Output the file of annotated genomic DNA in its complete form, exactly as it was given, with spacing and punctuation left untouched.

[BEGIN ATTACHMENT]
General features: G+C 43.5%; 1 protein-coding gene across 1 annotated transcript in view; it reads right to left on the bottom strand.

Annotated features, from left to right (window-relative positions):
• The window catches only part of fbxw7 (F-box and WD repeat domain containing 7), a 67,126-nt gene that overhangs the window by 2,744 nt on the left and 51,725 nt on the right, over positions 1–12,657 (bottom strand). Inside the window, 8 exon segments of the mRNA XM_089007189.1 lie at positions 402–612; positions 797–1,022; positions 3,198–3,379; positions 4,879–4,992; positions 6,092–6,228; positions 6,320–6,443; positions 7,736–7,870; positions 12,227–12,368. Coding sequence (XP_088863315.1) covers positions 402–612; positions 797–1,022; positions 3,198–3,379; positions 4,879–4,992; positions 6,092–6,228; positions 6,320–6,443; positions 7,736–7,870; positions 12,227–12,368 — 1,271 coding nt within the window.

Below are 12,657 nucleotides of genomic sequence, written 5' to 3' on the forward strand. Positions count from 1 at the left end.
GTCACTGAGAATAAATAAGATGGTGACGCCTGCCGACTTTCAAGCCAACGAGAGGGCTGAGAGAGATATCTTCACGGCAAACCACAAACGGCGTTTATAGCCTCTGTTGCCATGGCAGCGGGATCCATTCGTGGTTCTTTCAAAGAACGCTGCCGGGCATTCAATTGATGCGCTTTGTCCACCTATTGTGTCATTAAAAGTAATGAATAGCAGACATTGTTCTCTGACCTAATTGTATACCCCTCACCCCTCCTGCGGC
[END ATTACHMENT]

General features: G+C 43.5%; 1 protein-coding gene across 1 annotated transcript in view; it reads right to left on the bottom strand.

Annotated features, from left to right (window-relative positions):
• The window catches only part of fbxw7 (F-box and WD repeat domain containing 7), a 67,126-nt gene that overhangs the window by 2,744 nt on the left and 51,725 nt on the right, over positions 1–12,657 (bottom strand). Inside the window, 8 exon segments of the mRNA XM_089007189.1 lie at positions 402–612; positions 797–1,022; positions 3,198–3,379; positions 4,879–4,992; positions 6,092–6,228; positions 6,320–6,443; positions 7,736–7,870; positions 12,227–12,368. Coding sequence (XP_088863315.1) covers positions 402–612; positions 797–1,022; positions 3,198–3,379; positions 4,879–4,992; positions 6,092–6,228; positions 6,320–6,443; positions 7,736–7,870; positions 12,227–12,368 — 1,271 coding nt within the window.

Below are 12,657 nucleotides of genomic sequence, written 5' to 3' on the forward strand. Positions count from 1 at the left end.
GTCACTGAGAATAAATAAGATGGTGACGCCTGCCGACTTTCAAGCCAACGAGAGGGCTGAGAGAGATATCTTCACGGCAAACCACAAACGGCGTTTATAGCCTCTGTTGCCATGGCAGCGGGATCCATTCGTGGTTCTTTCAAAGAACGCTGCCGGGCATTCAATTGATGCGCTTTGTCCACCTATTGTGTCATTAAAAGTAATGAATAGCAGACATTGTTCTCTGACCTAATTGTATACCCCTCACCCCTCCTGCGGC